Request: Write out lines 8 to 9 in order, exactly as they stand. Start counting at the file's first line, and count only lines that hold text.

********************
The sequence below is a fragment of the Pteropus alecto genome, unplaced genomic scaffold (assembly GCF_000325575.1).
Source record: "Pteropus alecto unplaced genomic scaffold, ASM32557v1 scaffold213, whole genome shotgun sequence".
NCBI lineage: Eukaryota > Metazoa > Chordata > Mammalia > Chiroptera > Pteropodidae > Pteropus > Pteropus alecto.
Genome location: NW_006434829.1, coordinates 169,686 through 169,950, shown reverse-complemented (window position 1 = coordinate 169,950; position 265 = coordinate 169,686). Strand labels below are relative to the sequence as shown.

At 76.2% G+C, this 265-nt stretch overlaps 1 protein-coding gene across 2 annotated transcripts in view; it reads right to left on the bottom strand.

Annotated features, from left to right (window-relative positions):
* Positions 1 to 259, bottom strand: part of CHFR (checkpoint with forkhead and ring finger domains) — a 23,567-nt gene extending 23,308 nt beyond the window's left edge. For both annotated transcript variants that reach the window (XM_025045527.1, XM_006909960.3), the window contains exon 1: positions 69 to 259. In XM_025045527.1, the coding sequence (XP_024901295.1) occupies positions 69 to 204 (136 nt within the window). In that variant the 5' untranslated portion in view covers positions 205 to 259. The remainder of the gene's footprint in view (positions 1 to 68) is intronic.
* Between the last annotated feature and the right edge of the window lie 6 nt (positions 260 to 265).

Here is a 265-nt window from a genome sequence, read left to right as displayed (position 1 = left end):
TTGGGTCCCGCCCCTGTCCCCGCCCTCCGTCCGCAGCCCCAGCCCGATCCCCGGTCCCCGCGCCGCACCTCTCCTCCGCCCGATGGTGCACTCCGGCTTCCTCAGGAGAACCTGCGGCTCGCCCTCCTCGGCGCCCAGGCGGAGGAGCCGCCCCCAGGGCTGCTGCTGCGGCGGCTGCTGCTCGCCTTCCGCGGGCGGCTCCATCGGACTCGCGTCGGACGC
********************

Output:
* Between the last annotated feature and the right edge of the window lie 6 nt (positions 260 to 265).

Here is a 265-nt window from a genome sequence, read left to right as displayed (position 1 = left end):